Measurement of Product Concentration: Assays for quantification of recombinant antibody production were performed on supernatant samples prepared as described above using an HPLC fitted with an affinity chromatography column that was operated as previously described (24).
Measurement of Cell Concentration: Viable cell concentrations were determined by the trypan blue exclusion method (25) using a Cedex AS20 (Innovatis, Frazer PA, www.innovatis.com) automated image analysis system (26).Analytical Methods
Sodium dodecyl sulfate-polyacrylamide gel electrophoresis (SDS-PAGE) was performed with reduced (beta-mercapto-ethanol) and nonreduced samples of antibodies on 12% homogeneous Novex minigels (Invitrogen, Cergy Pontoise, France, www.invitrogen.com). The gels were loaded with 5 µg of each antibody and stained with Coomassie blue.
Size-Exclusion Chromatography (SEC): Native MAbs were analyzed by SEC on a TSK gel G4000SWXL, 7.8 × 300 mm (Tosoh Bioscience, VWR, Fontenay-sous-Bois, France, www.interchim.com) using a Waters HPLC system (Waters, Saint-Quentin-en-Yvelines, France, www.waters.com) consisting of two 510 pumps, a 717 autoinjector, and a 490 UV detector. The mobile phase was phosphate-buffered saline (PBS Dulbeco, Polylabo, Strasbourg, France, www.polylabo.com). The flow rate was 0.5 mL/min and the elution isocratic. The column temperature was ambient and the elution monitored at 210 and 280 nm.
Isoelectric Focusing (IEF): Samples were analyzed by IEF on Pharmacia Phastsystem (Amersham, Orsay, France, www.amersham.com). The minigels’ rehydration buffer was performed with urea 8.68 M, added with Sorbitol 10% (m/V) and triton X100 0.2% (V/V). After sonication, ampholytes (7,8,9) (Bio-Rad, Ivry-sur-Seine, France, www.biorad.com) were added on the basis of 0.4 mL for 5 mL. Spots were deposed at 1 µg for 4 µL. Standards of pI 5–10.5 (Amersham) were used, and Coomassie blue was used for staining.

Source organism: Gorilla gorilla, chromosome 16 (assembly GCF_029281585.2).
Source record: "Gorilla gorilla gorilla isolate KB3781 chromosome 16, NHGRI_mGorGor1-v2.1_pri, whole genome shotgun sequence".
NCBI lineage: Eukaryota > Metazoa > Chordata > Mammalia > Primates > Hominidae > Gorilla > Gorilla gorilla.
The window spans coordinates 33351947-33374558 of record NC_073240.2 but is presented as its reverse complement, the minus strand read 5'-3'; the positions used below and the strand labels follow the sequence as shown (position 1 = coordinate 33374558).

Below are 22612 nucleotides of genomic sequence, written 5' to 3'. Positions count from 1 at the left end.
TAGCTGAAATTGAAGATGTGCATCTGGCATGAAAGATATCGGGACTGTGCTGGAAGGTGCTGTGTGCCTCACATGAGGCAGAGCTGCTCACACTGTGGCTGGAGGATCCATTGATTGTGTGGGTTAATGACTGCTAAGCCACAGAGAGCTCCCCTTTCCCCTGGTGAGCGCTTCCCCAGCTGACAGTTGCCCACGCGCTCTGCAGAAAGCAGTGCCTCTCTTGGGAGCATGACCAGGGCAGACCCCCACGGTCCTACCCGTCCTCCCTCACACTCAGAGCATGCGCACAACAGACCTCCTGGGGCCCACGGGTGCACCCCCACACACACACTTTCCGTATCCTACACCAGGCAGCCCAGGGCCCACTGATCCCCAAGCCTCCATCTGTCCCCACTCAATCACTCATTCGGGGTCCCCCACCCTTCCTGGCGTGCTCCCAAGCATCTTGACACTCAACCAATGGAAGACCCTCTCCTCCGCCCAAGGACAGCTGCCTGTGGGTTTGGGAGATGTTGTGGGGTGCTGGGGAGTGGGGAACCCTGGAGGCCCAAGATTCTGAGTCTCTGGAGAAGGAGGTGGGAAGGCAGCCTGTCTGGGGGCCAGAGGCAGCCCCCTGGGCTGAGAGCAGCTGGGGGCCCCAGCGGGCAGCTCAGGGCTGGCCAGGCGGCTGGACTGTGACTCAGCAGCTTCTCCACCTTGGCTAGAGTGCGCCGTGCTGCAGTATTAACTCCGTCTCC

Isoelectric Focusing Chromatography (C-IEX): The different isoforms of the MAbs were separated on a Dionex WCX-10 cation-exchange column, 4 × 250 mm with a WCX-10 guard column 4 × 50 mm (Dionex, Voisin-Le-Bretonneux, France, www.dionex.com) on a Waters HPLC system. Buffer A was prepared with 10 mM phosphate, pH 7.0 and buffer B with 10 mM phosphate and 1 M NaCl, pH 7.0. The flow rate was 1 mL/min. The amount of injected IgG was approximately 20 µg. The gradient for elution started with 96% solvent A for four minutes, then 4% solvent B followed by a linear gradient of 4–15% solvent B for 30 minutes. After elution, the column was washed with 75% solvent B for nine min and equilibrated with 96% solvent A for 25 min. Elution was monitored at 210 and 280 nm.
Preparation of Reduced and Alkylated Heavy and Light Chains: Samples of MAbs in PBS buffer (1–2 mg/mL) were lyophilized, then solubilized in Tris-HCl 100 mM, 2 mM EDTA, guanidine HCl 6 M, and pH 8.0 buffer to a final concentration of 1 mg/mL. Disulfide reduction was performed by incubating IgG solution with 10 mM DTT for one hour at 37 °C. Iodoacetamide was then added to a final concentration of 60 mM, and the reaction was allowed to proceed for one hour at room temperature in the dark. The chains were separated on a TSK G3000SW size-exclusion column 7.8 × 300 mm (Tosoh Bioscience) using a Waters HPLC system. The mobile phase was 3.0 M guanidine hydrochloride in 50 mM sodium phosphate. The flow rate was 1 mL/min, and the elution was isocratic. The column temperature was ambient and the elution was monitored at 210 and 280 nm. Fractions containing light and heavy chains were concentrated on Amicon Ultra centrifugal filter units (www.amicon.com) The nominal molecular weight cut-off was 10 kDa for light chains and 30 kDa for heavy chains (Millipore, Saint-Quentin-en-Yvelines, France, www.millipore.com) and washed three times with 10% acetic acid.